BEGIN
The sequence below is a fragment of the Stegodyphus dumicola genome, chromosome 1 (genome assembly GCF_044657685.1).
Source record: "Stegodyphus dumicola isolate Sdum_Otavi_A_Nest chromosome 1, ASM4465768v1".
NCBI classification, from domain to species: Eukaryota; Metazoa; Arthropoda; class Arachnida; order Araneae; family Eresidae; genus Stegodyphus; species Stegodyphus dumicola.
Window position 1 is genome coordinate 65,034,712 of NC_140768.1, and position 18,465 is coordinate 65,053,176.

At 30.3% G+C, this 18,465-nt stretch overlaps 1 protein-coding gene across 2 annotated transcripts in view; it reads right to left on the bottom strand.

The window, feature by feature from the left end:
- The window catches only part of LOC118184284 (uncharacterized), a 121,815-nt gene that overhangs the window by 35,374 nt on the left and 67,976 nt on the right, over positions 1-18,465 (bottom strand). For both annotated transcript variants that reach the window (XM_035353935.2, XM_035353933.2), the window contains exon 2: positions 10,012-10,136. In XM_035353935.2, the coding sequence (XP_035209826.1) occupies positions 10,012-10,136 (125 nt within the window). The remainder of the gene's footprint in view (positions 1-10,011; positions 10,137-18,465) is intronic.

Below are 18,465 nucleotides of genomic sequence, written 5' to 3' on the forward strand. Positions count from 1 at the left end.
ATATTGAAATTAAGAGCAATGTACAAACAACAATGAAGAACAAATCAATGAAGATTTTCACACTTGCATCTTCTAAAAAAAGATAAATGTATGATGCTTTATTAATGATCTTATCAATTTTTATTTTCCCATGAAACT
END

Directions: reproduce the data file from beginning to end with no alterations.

The sequence below is a fragment of the Stegodyphus dumicola genome, chromosome 1 (genome assembly GCF_044657685.1).
Source record: "Stegodyphus dumicola isolate Sdum_Otavi_A_Nest chromosome 1, ASM4465768v1".
NCBI classification, from domain to species: Eukaryota; Metazoa; Arthropoda; class Arachnida; order Araneae; family Eresidae; genus Stegodyphus; species Stegodyphus dumicola.
Window position 1 is genome coordinate 65,034,712 of NC_140768.1, and position 18,465 is coordinate 65,053,176.

At 30.3% G+C, this 18,465-nt stretch overlaps 1 protein-coding gene across 2 annotated transcripts in view; it reads right to left on the bottom strand.

The window, feature by feature from the left end:
- The window catches only part of LOC118184284 (uncharacterized), a 121,815-nt gene that overhangs the window by 35,374 nt on the left and 67,976 nt on the right, over positions 1-18,465 (bottom strand). For both annotated transcript variants that reach the window (XM_035353935.2, XM_035353933.2), the window contains exon 2: positions 10,012-10,136. In XM_035353935.2, the coding sequence (XP_035209826.1) occupies positions 10,012-10,136 (125 nt within the window). The remainder of the gene's footprint in view (positions 1-10,011; positions 10,137-18,465) is intronic.

Below are 18,465 nucleotides of genomic sequence, written 5' to 3' on the forward strand. Positions count from 1 at the left end.
ATATTGAAATTAAGAGCAATGTACAAACAACAATGAAGAACAAATCAATGAAGATTTTCACACTTGCATCTTCTAAAAAAAGATAAATGTATGATGCTTTATTAATGATCTTATCAATTTTTATTTTCCCATGAAACT